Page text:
Offshore dumping of palm oil banned

Government plans to end the dumping of toxic palm oil off the coast of Britain have been welcomed by local politicians and beach clean enthusiasts alike.

Thursday, 29th March 2018, 11:10 am
Updated Thursday, 29th March 2018, 11:11 am
Pic: Twitter/Fleetwood Coastguard

Palm oil, which is dangerous to marine life and pets, has repeatedly been found washed up on beaches in Blackpool and the Fylde coast.

Now tankers will no longer be allowed to dump the substance in our seas during cleaning operations after the Government and European leaders agreed to outlaw the practice by 2021.

Blackpool North and Cleveleys MP Paul Maynard last month called on the Government to take action following repeated palm oil incidents on Fylde coast beaches.

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He said: “I welcome the steps the Government has taken to protect our marine environment and our shoreline.

“Shipping firms should not be able to use our waters as a dumping ground and I am pleased that there is international agreement this practice must end.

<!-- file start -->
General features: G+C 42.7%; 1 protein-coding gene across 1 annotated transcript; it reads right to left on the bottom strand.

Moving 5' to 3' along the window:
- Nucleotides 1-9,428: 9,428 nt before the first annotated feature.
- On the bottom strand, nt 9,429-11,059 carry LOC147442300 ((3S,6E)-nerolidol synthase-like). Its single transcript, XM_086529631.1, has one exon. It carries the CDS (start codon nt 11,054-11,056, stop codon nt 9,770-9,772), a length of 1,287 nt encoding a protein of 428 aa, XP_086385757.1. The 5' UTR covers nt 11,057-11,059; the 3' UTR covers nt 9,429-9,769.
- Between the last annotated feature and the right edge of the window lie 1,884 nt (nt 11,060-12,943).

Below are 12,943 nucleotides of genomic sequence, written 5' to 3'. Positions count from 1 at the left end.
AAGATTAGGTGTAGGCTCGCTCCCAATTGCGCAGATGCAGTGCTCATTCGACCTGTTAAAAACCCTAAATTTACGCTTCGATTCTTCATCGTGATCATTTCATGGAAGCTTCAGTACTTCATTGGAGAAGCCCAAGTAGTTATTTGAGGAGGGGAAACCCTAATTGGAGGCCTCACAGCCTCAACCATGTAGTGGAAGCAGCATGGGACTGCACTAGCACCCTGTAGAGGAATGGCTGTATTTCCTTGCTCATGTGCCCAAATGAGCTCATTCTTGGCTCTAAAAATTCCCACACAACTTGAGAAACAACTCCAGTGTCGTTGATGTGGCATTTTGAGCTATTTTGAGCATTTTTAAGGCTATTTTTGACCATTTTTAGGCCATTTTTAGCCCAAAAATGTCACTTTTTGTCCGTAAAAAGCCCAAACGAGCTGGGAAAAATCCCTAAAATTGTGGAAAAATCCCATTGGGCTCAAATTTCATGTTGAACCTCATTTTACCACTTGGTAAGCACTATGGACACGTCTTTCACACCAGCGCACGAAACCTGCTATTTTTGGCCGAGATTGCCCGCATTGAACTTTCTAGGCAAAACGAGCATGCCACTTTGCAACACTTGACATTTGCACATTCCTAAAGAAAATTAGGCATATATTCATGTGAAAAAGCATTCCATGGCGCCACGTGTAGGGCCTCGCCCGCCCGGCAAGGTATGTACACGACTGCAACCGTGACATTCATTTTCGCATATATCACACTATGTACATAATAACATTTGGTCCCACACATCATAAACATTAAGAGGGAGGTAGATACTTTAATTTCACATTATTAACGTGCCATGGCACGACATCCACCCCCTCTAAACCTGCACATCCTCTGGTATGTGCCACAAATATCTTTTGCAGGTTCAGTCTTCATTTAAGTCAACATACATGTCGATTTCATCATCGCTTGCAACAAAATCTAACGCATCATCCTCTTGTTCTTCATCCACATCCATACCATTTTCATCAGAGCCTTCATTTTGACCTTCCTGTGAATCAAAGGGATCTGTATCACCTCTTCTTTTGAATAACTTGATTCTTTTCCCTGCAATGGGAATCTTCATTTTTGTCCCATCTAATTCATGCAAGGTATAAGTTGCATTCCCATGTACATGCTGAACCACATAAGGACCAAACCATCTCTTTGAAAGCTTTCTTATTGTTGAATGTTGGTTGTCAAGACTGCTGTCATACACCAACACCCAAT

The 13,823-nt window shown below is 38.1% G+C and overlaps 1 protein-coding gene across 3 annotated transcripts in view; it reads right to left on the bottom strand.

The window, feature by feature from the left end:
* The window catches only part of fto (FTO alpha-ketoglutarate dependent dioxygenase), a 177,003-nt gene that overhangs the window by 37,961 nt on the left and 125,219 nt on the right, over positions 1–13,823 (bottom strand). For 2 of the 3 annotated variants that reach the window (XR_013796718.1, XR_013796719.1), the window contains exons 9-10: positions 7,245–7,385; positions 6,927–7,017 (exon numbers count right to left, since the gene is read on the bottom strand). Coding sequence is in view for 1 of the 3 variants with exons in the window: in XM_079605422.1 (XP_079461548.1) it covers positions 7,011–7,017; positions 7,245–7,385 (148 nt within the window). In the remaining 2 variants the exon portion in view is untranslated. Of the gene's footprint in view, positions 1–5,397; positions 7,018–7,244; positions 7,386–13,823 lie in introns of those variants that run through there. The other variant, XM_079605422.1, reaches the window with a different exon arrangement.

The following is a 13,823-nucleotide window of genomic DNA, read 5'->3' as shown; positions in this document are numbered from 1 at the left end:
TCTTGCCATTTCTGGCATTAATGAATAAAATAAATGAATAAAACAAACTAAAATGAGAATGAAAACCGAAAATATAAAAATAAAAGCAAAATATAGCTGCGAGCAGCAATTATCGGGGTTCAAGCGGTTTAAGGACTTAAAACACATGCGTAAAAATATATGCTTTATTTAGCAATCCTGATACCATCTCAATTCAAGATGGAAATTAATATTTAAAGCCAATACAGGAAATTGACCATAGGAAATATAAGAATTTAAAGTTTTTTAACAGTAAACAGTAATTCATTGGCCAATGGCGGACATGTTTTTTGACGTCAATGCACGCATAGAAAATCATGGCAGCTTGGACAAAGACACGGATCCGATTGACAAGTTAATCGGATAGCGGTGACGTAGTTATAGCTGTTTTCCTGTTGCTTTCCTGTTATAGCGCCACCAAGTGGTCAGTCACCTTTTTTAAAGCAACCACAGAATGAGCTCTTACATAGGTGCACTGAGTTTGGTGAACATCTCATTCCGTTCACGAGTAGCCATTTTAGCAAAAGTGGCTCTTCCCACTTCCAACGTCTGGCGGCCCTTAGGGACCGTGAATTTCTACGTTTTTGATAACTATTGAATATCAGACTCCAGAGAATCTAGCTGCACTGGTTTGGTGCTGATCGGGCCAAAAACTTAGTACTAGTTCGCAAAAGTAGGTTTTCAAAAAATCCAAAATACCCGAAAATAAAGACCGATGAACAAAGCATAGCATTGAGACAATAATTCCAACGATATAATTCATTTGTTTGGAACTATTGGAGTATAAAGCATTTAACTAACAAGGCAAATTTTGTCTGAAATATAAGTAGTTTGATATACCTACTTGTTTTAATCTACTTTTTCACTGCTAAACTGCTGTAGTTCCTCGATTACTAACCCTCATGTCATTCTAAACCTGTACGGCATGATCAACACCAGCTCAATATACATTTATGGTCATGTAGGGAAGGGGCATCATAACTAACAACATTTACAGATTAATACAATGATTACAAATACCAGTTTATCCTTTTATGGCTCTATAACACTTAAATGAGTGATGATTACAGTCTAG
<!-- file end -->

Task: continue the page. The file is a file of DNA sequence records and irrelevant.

“Not only is palm oil an unwanted and unsightly pollutant it is dangerous to animals. People should be able to enjoy our wonderful beaches without fear they will come across this potentially harmful waste.

“I am pleased to see the UK leading the way on this matter and hope we will see an end to discharging before the 2021 deadline.”

Under the new guidelines all waste will have to be discharged to shore reception facilities.

Jane Littlewood, chairman of the Rossall Beach Buddies group, said: “It’s excellent news, because we seem to get everybody’s rubbish on our beaches.

“What seems to be happening is they are washing the tanks out at sea and when the palm oil hits the water it sets and it washes up.

“It frequently washes up on the Fylde coast and it ranges from small little bits to great big lumps.”

Gordon Marsden MP said: “This has become an increasing concern and a huge community issue not just in terms of pollution but especially for dog owners.

“I very much welcome the fact that there is finally some movement in this area.

“However I am concerned that this will not be introduced for another three years and I’m sure this will be of concern to anyone who uses the beach. It will be really important to keep the pressure on to make sure this comes as soon as possible and isn’t left until 2021.

“The other issue is how we actually enforce these rules, which the Government needs to give some attention to.”